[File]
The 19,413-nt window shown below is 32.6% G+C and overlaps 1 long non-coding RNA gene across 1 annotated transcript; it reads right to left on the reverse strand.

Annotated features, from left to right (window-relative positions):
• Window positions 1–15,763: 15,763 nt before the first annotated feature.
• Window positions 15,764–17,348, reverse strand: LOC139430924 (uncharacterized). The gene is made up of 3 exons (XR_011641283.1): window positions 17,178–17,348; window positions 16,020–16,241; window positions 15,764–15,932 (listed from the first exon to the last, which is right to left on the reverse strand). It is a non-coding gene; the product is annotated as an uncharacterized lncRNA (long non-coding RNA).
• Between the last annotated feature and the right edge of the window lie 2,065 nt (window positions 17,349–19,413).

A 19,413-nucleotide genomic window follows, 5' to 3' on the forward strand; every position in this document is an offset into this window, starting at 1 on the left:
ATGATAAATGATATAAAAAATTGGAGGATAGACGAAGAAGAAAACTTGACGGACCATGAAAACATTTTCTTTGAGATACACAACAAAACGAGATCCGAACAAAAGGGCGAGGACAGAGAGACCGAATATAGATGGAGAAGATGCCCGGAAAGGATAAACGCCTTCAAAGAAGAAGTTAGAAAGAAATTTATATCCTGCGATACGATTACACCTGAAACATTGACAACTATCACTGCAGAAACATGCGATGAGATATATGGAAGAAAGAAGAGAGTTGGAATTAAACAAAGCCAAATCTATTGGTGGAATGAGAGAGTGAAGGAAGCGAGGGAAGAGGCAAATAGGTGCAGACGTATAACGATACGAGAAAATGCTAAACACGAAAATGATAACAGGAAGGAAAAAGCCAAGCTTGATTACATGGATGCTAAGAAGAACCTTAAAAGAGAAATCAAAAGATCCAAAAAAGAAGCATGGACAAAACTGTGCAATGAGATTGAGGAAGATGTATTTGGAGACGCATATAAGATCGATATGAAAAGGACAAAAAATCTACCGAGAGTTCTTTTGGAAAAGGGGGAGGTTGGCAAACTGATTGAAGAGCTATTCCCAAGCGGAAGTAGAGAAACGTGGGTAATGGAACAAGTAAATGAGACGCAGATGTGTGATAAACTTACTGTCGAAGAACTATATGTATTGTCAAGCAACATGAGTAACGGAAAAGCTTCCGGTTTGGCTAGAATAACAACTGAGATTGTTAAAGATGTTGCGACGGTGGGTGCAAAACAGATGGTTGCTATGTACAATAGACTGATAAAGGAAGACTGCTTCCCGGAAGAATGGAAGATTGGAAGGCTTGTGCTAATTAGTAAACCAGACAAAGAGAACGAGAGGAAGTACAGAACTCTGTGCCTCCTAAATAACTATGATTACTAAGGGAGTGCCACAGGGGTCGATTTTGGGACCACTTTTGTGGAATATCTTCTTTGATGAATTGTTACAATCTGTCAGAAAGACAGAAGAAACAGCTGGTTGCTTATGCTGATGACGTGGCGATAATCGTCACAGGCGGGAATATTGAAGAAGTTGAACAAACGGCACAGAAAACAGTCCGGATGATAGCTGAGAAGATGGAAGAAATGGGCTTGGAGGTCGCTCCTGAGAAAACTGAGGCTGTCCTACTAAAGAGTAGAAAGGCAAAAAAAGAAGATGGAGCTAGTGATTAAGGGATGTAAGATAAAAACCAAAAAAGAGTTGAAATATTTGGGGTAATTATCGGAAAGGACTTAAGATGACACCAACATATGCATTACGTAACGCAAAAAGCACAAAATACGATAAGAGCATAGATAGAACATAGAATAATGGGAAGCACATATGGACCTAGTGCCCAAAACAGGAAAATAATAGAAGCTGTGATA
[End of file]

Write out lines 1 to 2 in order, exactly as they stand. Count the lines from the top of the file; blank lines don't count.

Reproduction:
The 19,413-nt window shown below is 32.6% G+C and overlaps 1 long non-coding RNA gene across 1 annotated transcript; it reads right to left on the reverse strand.

Annotated features, from left to right (window-relative positions):